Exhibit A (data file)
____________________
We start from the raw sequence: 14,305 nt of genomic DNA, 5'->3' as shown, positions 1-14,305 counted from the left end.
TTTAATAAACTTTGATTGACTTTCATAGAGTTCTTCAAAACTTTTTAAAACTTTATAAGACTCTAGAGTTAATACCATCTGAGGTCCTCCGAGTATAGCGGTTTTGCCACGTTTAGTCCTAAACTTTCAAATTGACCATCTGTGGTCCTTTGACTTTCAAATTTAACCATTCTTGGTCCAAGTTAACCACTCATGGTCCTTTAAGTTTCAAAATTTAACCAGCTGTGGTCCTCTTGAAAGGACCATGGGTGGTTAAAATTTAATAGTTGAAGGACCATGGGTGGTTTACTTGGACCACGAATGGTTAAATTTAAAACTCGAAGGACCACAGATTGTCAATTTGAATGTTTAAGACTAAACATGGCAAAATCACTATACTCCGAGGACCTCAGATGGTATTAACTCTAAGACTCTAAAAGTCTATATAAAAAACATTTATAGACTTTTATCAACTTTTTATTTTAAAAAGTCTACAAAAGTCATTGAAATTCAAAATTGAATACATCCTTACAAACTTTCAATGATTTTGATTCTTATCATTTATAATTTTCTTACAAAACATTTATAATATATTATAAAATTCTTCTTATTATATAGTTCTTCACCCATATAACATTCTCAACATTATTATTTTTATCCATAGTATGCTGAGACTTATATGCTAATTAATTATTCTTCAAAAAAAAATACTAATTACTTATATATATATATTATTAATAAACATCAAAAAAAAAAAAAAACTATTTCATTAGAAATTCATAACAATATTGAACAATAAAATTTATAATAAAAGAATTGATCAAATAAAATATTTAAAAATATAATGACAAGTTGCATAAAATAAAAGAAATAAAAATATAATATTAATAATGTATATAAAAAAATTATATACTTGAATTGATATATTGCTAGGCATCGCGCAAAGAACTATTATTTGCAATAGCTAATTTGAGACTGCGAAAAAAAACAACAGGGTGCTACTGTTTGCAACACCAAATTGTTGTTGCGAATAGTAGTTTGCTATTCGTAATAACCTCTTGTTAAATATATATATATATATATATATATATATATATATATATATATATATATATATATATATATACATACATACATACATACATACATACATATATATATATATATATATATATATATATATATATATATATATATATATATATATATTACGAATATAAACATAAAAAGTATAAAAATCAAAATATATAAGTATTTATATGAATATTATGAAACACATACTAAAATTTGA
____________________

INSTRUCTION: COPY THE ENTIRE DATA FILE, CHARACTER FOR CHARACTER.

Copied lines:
We start from the raw sequence: 14,305 nt of genomic DNA, 5'->3' as shown, positions 1-14,305 counted from the left end.
TTTAATAAACTTTGATTGACTTTCATAGAGTTCTTCAAAACTTTTTAAAACTTTATAAGACTCTAGAGTTAATACCATCTGAGGTCCTCCGAGTATAGCGGTTTTGCCACGTTTAGTCCTAAACTTTCAAATTGACCATCTGTGGTCCTTTGACTTTCAAATTTAACCATTCTTGGTCCAAGTTAACCACTCATGGTCCTTTAAGTTTCAAAATTTAACCAGCTGTGGTCCTCTTGAAAGGACCATGGGTGGTTAAAATTTAATAGTTGAAGGACCATGGGTGGTTTACTTGGACCACGAATGGTTAAATTTAAAACTCGAAGGACCACAGATTGTCAATTTGAATGTTTAAGACTAAACATGGCAAAATCACTATACTCCGAGGACCTCAGATGGTATTAACTCTAAGACTCTAAAAGTCTATATAAAAAACATTTATAGACTTTTATCAACTTTTTATTTTAAAAAGTCTACAAAAGTCATTGAAATTCAAAATTGAATACATCCTTACAAACTTTCAATGATTTTGATTCTTATCATTTATAATTTTCTTACAAAACATTTATAATATATTATAAAATTCTTCTTATTATATAGTTCTTCACCCATATAACATTCTCAACATTATTATTTTTATCCATAGTATGCTGAGACTTATATGCTAATTAATTATTCTTCAAAAAAAAATACTAATTACTTATATATATATATTATTAATAAACATCAAAAAAAAAAAAAAACTATTTCATTAGAAATTCATAACAATATTGAACAATAAAATTTATAATAAAAGAATTGATCAAATAAAATATTTAAAAATATAATGACAAGTTGCATAAAATAAAAGAAATAAAAATATAATATTAATAATGTATATAAAAAAATTATATACTTGAATTGATATATTGCTAGGCATCGCGCAAAGAACTATTATTTGCAATAGCTAATTTGAGACTGCGAAAAAAAACAACAGGGTGCTACTGTTTGCAACACCAAATTGTTGTTGCGAATAGTAGTTTGCTATTCGTAATAACCTCTTGTTAAATATATATATATATATATATATATATATATATATATATATATATATATATATATATATATACATACATACATACATACATACATACATATATATATATATATATATATATATATATATATATATATATATATATATATATATATTACGAATATAAACATAAAAAGTATAAAAATCAAAATATATAAGTATTTATATGAATATTATGAAACACATACTAAAATTTGA